PHOTOS: Vets Treat Kids' Stuffed Animals For Charity

Veterinarians treat ailing stuffed pets at the second annual Stuffed Animal Vet Clinic.

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Ailing Teddy Bear

My bear once lost an eye, the thread (stuffed animal veins) was hanging from his face. My brother's bunny had a hole in his ear, the blood (stuffing) spilling out. One of our parents would kiss it, put a bandage on it. But we both knew our stuffed pets needed veterinary attention. What if they developed a fever or tummy ache? They had to be taken to the vet immediately.

Thanks to the Sacramento Zoo, children with ailing stuffed animals were able to do just that.

On Saturday, May 24, 2014, the zoo held its second annual Stuffed Animal Vet Clinic. This year, they raised money for the Sacramento Police Canine Association. The $600 raised at the event benefitted Bodie, a police dog in need of veterinary services and recovery.

Stuffed Animal Vet Clinic
Photo Courtesy Sacramento Zoo

A reception table for check-in was set up on the Veterinary Hospital Lawn. Checkups, at a fee of $3 per animal, were held at vet stations. The vet stations were manned by two docent volunteers, a zookeeper, a vet resident, a vet tech and a veterinarian. They were well-supplied with gauze, stethoscopes, bandages and syringes for "shots" to cure any ailment the children claimed their pet had.

Stuffed Animal Vet Clinic
Photo Courtesy Sacramento Zoo

Physicals were conducted on the various stuffed animals as the owners watched. Sathya Chinnadurai, DVM, MS, DACZM, DACVAA — and one of the top stuffed animal veterinarians — listened to Piggy's heartbeat as 5-year-old Kiera watched. Kiera and her brother Koen donned protective covering while Piggy underwent nose surgery, according to Sacramento Press. Five-year-old Chloe did the same during her pet snake's neck re-stitching surgery. The veterinary team also treated two cuts on a beaver, a Corgi's ear trouble and 156 other stuffed pets. Pet carriers were on hand for the pets that needed longer recovery times after their surgeries.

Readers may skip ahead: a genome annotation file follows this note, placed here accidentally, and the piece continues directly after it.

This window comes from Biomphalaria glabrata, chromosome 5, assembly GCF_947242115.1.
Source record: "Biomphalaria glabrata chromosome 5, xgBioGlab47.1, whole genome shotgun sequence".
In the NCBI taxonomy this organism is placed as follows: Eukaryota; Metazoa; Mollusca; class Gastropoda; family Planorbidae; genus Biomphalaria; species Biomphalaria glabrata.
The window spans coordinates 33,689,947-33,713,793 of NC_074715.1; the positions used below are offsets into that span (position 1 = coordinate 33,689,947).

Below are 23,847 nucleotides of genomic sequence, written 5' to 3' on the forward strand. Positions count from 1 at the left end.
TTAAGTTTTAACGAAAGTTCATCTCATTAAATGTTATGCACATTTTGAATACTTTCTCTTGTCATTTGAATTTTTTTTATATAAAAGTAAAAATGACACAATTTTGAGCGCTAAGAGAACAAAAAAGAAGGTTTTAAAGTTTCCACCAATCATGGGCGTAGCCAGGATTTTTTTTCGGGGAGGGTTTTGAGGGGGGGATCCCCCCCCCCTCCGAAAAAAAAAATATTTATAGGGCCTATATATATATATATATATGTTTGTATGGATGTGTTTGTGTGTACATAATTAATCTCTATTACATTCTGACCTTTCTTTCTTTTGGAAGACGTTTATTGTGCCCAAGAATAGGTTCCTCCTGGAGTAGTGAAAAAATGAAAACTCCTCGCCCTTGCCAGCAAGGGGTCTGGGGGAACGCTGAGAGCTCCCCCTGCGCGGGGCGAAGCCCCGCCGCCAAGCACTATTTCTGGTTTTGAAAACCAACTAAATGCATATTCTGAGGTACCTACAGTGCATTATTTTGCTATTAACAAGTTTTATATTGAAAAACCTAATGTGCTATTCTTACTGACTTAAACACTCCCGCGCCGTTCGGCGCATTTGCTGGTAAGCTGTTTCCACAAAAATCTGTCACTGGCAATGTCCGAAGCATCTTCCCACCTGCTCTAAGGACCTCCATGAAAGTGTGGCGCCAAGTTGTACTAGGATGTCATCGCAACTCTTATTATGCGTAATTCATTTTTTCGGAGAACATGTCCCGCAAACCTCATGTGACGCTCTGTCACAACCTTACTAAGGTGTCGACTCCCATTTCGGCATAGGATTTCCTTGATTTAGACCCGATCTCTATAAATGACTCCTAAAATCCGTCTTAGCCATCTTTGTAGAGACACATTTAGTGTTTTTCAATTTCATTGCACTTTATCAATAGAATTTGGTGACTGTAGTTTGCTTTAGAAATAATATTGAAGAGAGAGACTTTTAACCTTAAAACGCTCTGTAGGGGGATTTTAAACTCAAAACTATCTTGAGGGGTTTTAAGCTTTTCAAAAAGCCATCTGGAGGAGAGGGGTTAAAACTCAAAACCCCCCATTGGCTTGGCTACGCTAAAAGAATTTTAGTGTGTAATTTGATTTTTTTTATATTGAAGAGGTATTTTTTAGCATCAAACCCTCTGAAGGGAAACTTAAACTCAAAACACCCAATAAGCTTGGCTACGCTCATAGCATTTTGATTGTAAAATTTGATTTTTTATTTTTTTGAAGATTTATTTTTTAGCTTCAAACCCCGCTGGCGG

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shelter was on-site for children who wished to rescue a stuffed pet. There was a $1 adoption fee for each rescued pet.

Stuffed Animal Vet Clinic
Photo Courtesy Sacramento Zoo

"The Stuffed Animal Clinic is a great opportunity for Zoo staff to interact with some of our smaller guests. The kids can relate what is happening  to their stuffed animals to what their pets may [go through]," said Alison Mott, veterinary technician at the Sacramento Zoo.

The children may use their stuffed animals to help deal with family events, too. "I had one young guest who brought in her bunny for a wound repair on its chest; her grandfather had just had open heart surgery the day before…I told her now her bunny will be just like her grandfather."

Stuffed Animal Vet Clinic
Photo Courtesy Sacramento Zoo

The Sacramento chapter of the American Association of Zookeepers produces the annual event.

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